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TypeScript 5.2 beta brings explicit resource management

TypeScript 5.2 beta brings explicit resource management

Forthcoming update to Microsoft’s strongly-typed JavaScript also backs decorator metadata for consuming metadata on classes.

Credit: Dreamstime

TypeScript 5.2 is now available in a beta release. The next planned update of Microsoft’s strongly typed JavaScript, TypeScript 5.2 supports the explicit resource management feature planned for JavaScript’s ECMAScript standard.

TypeScript 5.2 reached a beta phase on June 30, according to a Microsoft bulletin.  Explicit resource management is intended to address a common pattern in software development regarding the lifetime and management of resources such as IO and memory.

The key idea is to support resource disposal – clean-up work as a first-class idea in JavaScript. This begins with adding a new built-in symbol called Symbol.dispose. For convenience, TypeScript defines a new global type called Disposable.

A production release of TypeScript 5.2 is due on August 22, following a release candidate planned for August 8. The beta can be accessed through NuGet or via NPM:

npm install -D typescript@beta

Other capabilities planned for TypeScript 5.2 include:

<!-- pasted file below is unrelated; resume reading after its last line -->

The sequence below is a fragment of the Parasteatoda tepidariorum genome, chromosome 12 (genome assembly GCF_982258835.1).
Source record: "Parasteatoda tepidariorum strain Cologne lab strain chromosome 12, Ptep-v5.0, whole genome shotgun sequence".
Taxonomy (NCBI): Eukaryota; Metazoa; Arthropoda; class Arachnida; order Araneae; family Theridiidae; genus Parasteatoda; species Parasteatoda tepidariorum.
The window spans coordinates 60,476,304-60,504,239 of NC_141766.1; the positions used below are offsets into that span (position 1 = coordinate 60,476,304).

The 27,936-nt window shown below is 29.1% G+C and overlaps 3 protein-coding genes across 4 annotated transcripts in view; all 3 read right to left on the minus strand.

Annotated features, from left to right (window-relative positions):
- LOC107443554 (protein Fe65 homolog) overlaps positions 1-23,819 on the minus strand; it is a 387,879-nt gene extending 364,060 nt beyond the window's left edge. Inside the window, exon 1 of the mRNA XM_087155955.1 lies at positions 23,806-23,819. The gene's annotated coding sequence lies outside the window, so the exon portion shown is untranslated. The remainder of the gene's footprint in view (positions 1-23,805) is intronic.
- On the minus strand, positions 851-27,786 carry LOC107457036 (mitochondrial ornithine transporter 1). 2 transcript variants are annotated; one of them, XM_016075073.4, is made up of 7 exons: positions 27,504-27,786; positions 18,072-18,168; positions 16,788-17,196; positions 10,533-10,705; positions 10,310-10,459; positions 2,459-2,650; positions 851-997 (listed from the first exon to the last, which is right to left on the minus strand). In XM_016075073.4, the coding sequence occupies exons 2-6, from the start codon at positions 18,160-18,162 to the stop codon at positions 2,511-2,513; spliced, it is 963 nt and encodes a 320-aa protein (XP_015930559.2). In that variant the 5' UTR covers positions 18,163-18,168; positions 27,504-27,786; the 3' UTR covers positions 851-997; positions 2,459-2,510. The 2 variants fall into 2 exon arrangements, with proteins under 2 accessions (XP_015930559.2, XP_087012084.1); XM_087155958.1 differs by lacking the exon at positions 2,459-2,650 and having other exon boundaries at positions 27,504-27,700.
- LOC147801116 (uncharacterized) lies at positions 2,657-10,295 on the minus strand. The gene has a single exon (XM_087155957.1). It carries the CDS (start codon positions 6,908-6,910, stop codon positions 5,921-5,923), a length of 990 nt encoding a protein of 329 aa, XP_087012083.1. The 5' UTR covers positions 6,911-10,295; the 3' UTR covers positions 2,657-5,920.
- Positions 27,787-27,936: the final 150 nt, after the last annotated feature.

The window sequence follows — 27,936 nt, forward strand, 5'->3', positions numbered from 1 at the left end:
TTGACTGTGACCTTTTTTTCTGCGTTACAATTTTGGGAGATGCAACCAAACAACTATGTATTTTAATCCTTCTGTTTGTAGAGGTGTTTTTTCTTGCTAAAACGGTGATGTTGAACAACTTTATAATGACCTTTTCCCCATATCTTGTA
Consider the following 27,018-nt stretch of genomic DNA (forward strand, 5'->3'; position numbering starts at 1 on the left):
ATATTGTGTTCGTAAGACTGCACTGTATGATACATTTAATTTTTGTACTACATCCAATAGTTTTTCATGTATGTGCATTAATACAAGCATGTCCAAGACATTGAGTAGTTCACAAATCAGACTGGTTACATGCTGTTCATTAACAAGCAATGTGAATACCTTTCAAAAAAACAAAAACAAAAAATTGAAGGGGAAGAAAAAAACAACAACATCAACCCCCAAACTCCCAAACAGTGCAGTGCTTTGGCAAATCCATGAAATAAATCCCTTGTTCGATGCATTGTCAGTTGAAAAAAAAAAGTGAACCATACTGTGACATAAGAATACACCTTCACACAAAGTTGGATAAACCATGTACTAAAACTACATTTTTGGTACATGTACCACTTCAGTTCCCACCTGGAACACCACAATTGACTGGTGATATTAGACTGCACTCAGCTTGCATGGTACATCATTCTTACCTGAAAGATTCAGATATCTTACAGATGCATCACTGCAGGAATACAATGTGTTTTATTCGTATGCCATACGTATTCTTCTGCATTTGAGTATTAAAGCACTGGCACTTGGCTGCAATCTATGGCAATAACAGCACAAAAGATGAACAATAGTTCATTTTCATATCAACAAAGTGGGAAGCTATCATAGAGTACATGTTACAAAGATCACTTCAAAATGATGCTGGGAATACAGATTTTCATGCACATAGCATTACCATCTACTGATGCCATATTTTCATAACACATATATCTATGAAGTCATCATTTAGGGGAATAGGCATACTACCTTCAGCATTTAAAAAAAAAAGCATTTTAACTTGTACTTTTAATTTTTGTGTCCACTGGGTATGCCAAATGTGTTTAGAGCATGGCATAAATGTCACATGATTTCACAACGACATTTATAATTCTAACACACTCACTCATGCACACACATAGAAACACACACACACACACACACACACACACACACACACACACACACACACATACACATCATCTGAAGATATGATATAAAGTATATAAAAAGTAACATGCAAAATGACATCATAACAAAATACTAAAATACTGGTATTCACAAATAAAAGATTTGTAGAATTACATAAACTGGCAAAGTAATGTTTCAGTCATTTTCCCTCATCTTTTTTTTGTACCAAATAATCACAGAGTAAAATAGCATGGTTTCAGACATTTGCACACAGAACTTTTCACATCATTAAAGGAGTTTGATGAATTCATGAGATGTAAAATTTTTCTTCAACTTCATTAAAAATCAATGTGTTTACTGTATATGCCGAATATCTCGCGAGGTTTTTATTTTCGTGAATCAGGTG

• Decorator metadata, also an upcoming ECMAScript feature, is implemented, intended to make it easy for decorators to create and consume metadata on any class they are used on or within.
  • In the named and anonymous tuple elements vein, an all-or-nothing restriction on tuple labels has been lifted. The language now can preserve labels when spreading into an unlabeled tuple.
  • Object member completions are provided when a comma is missing. Previously, if a comma were forgotten and auto-completion requested, TypeScript would confusingly give poor unrelated completion results.
  • Easier method usage is offered for unions of arrays.
  • A refactoring has been added to inline the contents of a variable to all usage sites. Using the “inline variable” refactoring will eliminate the variable and replace all the variable’s usages with its initialiser.

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